"We've involved around 18 villages in tourism," Whyte tells me. "We didn't want locals here to feel they had to move to bigger towns to survive, we thought why not bring people to them." Whyte runs an off-road cave safari tour that takes guests into Fiji's largest cave system, here in the hinterland, showing them where local tribes hid from their enemies, and where they cooked their enemies in ovens at cannibalism ceremonies. He also runs a jet boat tour that takes visitors into parts of the hinterland previously inaccessible to outsiders.

 There are other ways to access Fiji's unexplored hinterland. The next day, I'm driven along a precarious logging road that climbs deep into the highlands. Fog sits on top of the surrounding rainforest as we pass over old wooden bridges that barely hold our weight. Eventually, when we can go no further, we hike through woods to the Upper Navua River, the South Pacific's best kept secret. This is one of the world's most pristine rivers – land-owning clans (mataqali), local villages, a logging company and a rafting company came together almost 20 years ago to protect the river within the Upper Navua Conservation Area. The Upper Navua River flows 65 kilometres from the highlands through 50-metre-high volcanic canyons till it empties out at the coast below. There are more than 50 waterfalls in this section of the Upper Navua. I paddle past basic villages and past subsistence farmers in their fields. Nothing here suggests the modern world has infiltrated. Locals live in simple houses fashioned out of corrugated iron, their children get to school by longboats powered by noisy, decrepit outboard motors. Round each corner I see a waterfall as impressive as any I've seen  in the South Pacific.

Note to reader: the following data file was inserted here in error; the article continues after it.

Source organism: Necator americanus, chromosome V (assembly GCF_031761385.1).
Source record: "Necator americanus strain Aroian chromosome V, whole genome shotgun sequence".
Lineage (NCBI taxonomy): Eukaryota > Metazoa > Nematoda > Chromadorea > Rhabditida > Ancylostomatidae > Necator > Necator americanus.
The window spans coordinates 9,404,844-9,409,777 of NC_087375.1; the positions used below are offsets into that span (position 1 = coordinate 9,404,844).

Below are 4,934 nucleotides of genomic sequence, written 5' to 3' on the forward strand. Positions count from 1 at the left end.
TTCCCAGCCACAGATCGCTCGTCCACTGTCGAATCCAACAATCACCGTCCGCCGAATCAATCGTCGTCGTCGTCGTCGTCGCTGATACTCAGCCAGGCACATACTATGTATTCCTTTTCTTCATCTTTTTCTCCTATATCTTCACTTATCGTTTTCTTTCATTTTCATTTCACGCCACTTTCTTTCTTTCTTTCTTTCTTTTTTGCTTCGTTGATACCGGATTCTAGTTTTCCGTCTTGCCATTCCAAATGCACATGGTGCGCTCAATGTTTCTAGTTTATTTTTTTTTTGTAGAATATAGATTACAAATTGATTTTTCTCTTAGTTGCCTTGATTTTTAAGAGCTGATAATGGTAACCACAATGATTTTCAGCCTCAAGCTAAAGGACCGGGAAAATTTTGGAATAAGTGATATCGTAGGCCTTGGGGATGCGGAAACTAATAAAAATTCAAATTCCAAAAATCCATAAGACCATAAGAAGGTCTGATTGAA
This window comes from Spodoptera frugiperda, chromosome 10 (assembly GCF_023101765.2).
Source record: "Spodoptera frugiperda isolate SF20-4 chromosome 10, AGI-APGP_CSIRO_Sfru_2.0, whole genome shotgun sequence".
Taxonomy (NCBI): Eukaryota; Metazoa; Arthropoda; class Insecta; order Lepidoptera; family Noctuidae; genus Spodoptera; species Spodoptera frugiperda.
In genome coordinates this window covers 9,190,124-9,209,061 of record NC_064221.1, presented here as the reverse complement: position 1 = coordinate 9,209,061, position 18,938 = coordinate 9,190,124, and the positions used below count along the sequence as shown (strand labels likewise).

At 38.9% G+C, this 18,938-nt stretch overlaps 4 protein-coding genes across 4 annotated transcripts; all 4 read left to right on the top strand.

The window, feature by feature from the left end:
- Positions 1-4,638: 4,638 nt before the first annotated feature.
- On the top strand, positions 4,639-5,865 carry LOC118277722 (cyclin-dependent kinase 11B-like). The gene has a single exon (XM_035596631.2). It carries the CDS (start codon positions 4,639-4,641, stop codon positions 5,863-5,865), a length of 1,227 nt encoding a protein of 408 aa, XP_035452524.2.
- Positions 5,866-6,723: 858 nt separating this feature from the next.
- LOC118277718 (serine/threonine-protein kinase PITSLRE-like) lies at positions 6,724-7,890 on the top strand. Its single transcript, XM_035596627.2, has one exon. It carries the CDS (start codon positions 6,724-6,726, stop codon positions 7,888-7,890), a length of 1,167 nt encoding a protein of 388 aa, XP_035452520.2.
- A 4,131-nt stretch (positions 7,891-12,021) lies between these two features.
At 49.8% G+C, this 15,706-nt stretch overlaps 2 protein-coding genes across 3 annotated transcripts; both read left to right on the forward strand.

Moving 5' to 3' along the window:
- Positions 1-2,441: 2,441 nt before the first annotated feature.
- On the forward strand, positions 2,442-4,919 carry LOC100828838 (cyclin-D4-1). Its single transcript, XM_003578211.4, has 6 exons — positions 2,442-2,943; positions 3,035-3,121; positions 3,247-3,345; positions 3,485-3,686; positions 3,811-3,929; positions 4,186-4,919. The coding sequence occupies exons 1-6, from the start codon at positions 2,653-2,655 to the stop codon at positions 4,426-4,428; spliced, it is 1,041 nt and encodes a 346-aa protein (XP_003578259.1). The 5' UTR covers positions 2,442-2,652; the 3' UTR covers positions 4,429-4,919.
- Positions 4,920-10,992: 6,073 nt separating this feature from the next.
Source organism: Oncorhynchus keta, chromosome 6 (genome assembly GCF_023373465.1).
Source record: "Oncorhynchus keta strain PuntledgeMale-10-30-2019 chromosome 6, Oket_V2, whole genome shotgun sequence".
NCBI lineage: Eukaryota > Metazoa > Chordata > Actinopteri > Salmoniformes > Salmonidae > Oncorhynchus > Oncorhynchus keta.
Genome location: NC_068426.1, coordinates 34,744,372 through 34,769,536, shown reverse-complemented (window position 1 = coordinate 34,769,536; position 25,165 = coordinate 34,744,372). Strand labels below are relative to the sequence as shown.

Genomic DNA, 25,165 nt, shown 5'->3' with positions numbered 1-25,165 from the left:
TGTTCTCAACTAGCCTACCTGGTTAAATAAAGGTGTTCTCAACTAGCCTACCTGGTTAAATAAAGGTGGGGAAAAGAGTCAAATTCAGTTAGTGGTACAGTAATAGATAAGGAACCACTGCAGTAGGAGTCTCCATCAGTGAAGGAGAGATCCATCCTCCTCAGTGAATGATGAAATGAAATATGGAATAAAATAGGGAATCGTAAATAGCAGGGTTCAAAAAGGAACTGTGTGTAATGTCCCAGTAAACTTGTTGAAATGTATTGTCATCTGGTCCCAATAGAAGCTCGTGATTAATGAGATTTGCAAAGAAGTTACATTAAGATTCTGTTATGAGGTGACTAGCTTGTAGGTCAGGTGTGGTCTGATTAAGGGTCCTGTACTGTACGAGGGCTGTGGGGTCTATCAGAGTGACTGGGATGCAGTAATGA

I won't be merely observing life here in Viti Levu's wild interior. The next day, I'm driven along a winding, bumpy dirt road behind Sigatoka to Conua District School. I pass by more goats and pigs than people; and as I draw up outside the district school I watch a 10-year-old boy ride a horse bareback at full speed. The horse is galloping and the child's head is thrust forward, focused on the path ahead. When he gets to school, he stops the horse in its tracks and dismounts, then walks casually into the school grounds. Every Tuesday and Thursday, volunteers join a program to help build new classrooms for the school. As more parents from the mountains seek education for their children, the pressure to accommodate them all has increased dramatically. When the volunteer program began in 2008, 55 children attended Conua District School. It is expecting 180 students in 2019. I'm led through the grounds of the school, passing by children playing on the football pitch, to classrooms built beneath 200-year-old fig trees.